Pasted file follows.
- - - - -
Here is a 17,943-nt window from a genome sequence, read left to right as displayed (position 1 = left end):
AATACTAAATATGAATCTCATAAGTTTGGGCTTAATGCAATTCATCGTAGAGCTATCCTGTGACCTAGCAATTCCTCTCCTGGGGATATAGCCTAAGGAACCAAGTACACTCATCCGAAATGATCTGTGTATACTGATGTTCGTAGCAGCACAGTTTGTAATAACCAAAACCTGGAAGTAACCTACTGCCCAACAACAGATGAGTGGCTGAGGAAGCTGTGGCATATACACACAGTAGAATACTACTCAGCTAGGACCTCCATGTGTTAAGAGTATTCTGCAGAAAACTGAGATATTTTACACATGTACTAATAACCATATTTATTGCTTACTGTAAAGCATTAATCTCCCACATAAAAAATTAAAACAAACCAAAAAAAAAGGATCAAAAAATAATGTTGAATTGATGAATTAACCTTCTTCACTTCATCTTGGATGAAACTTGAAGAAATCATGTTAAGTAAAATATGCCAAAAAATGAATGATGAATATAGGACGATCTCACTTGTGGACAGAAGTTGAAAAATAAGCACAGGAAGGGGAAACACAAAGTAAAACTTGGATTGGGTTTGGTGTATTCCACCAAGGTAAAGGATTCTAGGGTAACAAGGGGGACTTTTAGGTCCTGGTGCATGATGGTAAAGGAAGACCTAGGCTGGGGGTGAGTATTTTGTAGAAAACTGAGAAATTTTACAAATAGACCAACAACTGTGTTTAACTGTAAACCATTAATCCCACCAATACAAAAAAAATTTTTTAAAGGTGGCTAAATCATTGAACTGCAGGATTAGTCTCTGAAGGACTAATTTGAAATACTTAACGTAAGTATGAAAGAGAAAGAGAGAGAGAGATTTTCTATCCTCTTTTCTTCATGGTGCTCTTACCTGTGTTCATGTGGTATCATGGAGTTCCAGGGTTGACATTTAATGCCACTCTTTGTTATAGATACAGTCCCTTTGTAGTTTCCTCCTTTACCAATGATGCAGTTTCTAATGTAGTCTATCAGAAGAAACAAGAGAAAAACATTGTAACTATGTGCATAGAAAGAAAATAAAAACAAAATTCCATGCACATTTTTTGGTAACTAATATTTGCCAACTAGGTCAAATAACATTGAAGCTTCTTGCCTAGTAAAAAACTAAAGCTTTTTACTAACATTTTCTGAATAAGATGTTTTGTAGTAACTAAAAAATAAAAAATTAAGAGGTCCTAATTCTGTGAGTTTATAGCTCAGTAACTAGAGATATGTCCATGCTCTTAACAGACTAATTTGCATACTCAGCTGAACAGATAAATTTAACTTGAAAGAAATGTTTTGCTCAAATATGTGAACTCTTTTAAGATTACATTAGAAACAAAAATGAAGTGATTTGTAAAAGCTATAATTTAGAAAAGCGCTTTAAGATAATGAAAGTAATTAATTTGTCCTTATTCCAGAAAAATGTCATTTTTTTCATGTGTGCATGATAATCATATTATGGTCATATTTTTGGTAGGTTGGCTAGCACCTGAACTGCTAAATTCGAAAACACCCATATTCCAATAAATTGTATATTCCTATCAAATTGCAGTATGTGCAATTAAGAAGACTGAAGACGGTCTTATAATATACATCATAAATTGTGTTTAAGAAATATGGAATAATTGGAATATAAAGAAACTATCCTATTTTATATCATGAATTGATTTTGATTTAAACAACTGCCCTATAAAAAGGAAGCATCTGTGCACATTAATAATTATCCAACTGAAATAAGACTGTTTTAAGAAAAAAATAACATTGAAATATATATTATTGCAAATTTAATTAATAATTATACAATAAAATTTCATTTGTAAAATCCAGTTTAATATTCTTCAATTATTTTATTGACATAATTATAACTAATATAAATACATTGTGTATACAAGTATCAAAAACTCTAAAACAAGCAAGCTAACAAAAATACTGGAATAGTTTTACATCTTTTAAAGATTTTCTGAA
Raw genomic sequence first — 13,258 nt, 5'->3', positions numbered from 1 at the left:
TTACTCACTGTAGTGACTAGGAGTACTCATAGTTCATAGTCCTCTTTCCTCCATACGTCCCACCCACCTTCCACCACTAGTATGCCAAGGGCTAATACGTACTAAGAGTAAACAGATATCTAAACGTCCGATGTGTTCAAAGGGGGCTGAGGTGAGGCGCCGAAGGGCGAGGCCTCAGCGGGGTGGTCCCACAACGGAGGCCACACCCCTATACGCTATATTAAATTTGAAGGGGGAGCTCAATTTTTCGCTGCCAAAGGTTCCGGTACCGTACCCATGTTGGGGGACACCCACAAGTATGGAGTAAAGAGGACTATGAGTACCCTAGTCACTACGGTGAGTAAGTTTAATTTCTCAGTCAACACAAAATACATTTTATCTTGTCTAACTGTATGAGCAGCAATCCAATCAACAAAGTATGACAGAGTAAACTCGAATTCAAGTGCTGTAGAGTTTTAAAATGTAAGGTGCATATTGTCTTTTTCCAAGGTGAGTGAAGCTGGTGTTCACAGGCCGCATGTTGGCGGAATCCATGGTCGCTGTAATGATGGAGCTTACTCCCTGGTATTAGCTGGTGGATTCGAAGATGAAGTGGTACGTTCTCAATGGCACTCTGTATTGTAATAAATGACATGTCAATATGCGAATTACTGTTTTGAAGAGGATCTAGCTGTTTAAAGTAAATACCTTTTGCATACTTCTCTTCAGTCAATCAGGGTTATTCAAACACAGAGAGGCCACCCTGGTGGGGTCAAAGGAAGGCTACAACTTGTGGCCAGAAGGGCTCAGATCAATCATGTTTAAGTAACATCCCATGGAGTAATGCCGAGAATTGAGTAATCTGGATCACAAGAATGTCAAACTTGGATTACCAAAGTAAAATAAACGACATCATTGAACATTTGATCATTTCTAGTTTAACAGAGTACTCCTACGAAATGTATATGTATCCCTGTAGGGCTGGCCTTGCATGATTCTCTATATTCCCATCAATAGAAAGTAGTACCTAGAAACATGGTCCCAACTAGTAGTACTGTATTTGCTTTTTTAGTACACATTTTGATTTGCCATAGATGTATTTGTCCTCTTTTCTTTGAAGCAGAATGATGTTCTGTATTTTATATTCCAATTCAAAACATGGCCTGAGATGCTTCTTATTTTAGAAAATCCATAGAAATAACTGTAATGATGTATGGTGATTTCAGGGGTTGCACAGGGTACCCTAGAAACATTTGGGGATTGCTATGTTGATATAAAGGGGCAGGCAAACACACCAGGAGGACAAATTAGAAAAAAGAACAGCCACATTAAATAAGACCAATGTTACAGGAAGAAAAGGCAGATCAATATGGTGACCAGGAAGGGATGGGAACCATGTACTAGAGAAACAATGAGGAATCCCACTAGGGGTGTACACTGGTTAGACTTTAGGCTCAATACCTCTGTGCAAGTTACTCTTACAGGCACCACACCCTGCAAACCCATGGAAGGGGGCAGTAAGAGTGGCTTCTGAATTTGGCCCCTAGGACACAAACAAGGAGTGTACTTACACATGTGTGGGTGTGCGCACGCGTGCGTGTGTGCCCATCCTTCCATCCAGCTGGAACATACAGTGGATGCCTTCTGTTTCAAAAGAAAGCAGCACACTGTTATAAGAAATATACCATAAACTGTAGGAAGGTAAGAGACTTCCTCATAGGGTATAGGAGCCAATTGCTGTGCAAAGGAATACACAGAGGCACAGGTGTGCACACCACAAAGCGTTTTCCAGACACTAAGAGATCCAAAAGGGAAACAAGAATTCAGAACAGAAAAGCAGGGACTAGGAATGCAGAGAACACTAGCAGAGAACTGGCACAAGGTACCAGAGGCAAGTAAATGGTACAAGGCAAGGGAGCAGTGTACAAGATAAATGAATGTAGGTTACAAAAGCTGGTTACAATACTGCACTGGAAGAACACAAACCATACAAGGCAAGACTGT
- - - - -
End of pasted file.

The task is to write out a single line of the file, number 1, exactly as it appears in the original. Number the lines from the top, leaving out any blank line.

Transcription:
Here is a 17,943-nt window from a genome sequence, read left to right as displayed (position 1 = left end):